Tony Waiters, who coached the Canada men’s national team to its only World Cup appearance, has died.

He was 83. Waiters passed away peacefully in his sleep.

“It’s with heavy hearts and much sadness that we must inform of the passing of our beloved Tony,” his family said in a statement Tuesday. “He achieved a great deal in his life, his legacy speaks volumes. Our family is beyond devastated with the loss of a wonderful husband and a hero of a father.”

Canada Soccer called Waiters “a tremendous ambassador for the game.”

A well-established goalkeeper in his native England, Waiters ventured to Canada in 1977 to guide the Vancouver Whitecaps in the old North American Soccer League. He and the team acquitted themselves well, capturing the league crown in a victory over the Tampa Bay Rowdies in Soccer Bowl ’79. He also was named the 1978 NASL coach of the year.

In 1981, Waiters took over the reins of the Canadian national team. He directed the Maple Leafs to a berth in the 1984 Summer Olympics as his squad reached the quarterfinals before it was eliminated in a shootout loss to Brazil.

Waiters, however, is remembered for a far greater achievement as he coached the Canadians to their first and only men’s World Cup berth in 1986. Canada booked a spot in Mexico, defeating Honduras, 2-1, at King George V Park in St. John’s, Newfoundland. Canada lost all its three group-stage matches, but no other team has come close to reaching the World Cup since.

The Canadians dropped a 1-0 decision to European champions France in their opening match June 1, 1986.

“He took players with varying styles and molded them into a unit that played the only type of game he knew would make Canada competitive on the world stage,” said Kevan Pipe in 1986, who then served as Canada Soccer’s general secretary. “On 1 June, he and his team were 11 minutes, or one goal, away from the first upset of the 1986 FIFA World Cup.”

In 1985, Jim Fleming, Canada Soccer’s president, wrote that Waiters “was always well prepared for the task at hand and nothing appeared to worry him. His outward calm spread to his support staff and they were all organized in a very effective and efficient way.”

According to 1986 FIFA World Cup Official Report a year later, “there was no other team at this FIFA World Cup tournament with such a highly-developed feeling of solidarity.”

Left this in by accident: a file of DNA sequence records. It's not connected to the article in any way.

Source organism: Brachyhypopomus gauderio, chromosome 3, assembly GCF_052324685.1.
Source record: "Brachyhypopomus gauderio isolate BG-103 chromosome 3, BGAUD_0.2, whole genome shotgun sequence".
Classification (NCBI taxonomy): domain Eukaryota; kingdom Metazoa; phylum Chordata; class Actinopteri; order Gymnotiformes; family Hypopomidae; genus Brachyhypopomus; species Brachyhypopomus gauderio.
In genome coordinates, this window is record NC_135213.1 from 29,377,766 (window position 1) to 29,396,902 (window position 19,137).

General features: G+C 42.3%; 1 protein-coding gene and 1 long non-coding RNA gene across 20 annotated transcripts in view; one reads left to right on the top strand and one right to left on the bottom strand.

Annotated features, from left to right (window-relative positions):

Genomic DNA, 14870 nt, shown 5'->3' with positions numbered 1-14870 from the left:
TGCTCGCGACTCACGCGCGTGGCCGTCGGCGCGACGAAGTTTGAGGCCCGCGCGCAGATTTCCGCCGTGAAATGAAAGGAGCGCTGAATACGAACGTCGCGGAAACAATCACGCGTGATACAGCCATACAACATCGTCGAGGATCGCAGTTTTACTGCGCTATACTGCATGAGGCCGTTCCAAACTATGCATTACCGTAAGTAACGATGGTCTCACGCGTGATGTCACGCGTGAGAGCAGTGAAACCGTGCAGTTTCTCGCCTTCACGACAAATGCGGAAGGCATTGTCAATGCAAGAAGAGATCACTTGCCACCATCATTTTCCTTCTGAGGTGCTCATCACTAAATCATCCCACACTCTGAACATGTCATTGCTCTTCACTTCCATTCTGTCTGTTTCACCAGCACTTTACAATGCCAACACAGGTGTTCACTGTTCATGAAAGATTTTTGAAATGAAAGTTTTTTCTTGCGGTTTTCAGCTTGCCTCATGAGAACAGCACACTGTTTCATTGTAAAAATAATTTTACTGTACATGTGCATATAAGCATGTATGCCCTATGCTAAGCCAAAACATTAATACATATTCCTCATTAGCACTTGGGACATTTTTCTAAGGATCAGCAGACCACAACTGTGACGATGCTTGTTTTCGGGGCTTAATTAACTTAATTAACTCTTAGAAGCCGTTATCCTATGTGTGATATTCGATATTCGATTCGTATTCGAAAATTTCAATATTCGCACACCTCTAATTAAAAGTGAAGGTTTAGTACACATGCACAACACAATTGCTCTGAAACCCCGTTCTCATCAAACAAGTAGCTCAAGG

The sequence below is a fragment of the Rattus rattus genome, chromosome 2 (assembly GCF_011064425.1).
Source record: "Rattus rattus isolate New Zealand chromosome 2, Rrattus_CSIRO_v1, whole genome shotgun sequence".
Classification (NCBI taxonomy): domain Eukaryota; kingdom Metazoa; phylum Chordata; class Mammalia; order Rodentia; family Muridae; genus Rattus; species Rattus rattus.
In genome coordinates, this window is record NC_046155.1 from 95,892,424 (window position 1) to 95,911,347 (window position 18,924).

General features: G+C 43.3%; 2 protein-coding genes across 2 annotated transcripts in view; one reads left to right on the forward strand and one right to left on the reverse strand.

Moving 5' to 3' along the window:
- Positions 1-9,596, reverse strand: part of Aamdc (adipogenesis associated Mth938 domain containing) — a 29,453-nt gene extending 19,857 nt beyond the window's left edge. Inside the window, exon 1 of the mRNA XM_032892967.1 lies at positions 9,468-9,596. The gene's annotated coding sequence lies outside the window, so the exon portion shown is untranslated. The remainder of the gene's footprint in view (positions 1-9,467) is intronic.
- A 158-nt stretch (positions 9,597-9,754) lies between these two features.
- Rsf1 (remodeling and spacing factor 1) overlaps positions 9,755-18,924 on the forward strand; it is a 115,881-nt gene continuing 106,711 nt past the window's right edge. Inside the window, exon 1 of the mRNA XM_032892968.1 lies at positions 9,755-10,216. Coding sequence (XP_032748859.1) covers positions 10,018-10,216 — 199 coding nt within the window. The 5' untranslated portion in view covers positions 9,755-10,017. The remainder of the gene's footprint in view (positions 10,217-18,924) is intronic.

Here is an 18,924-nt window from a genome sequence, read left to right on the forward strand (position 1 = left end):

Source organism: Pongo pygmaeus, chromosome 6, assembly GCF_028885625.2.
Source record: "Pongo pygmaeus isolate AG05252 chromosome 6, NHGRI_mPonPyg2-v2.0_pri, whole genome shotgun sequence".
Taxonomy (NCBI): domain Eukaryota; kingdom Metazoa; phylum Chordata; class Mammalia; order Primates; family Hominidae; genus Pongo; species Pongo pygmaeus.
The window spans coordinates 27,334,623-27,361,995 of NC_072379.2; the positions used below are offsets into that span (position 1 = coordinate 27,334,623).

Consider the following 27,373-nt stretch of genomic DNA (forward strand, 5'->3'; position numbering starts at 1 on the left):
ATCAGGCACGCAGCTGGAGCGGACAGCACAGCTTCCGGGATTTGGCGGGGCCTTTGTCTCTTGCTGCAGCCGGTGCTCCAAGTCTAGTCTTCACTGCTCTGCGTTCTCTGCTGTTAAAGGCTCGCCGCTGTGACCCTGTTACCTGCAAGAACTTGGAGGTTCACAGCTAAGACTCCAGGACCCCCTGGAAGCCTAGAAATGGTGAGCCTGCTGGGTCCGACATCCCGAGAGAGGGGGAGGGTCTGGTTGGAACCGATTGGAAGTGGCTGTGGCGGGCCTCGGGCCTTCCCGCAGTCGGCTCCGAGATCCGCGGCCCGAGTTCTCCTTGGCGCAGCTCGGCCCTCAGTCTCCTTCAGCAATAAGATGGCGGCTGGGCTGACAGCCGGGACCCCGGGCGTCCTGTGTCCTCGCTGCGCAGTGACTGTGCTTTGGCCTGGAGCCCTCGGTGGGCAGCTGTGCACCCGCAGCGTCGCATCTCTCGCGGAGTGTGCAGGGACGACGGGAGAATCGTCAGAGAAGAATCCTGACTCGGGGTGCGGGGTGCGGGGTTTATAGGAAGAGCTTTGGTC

Waiters had a second stint as Canada coach from 1989-91.

He made his name in his native England. Born in Southport Feb. 2, 1937, played goal for four English clubs – Bishop Auckland, Macclesfield Town, Blackpool and Burnley before retiring in 1972. He spent most of his career at Blackpool, making 257 appearances from 1957-67.

Waiters also earned five caps with the English national team in 1964.

A tribute on the England Twitter page read: “We’re sad to learn that Tony Waiters, who won five caps for the #ThreeLions in 1964, has died at the age of 83.

“Our thoughts and sympathies are with Tony’s family, friends and former clubs.”

From his time in Canada, Waiters was awarded the Aubrey Sanford Meritorious Service Award in 1996. He was honored by the Canada Soccer Hall of Fame in 2001, the BC Sports Hall of Fame in 2019, and the Soccer Hall of Fame in British Columbia as part of their inaugural class in 2019. He was also honored as a Canada Soccer Life Member in May 2019.

He is survived by his wife Anne and children Scott and Victoria.

Front Row Soccer editor Michael Lewis has covered 13 World Cups (eight men, five women), seven Olympics and 25 MLS Cups. He has written about New York City FC, New York Cosmos, the New York Red Bulls and both U.S. national teams for Newsday and has penned a soccer history column for the Lewis, who has been honored by the Press Club of Long Island and National Soccer Coaches Association of America, is the former editor of He has written seven books about the beautiful game and has published ALIVE AND KICKING The incredible but true story of the Rochester Lancers. It is available at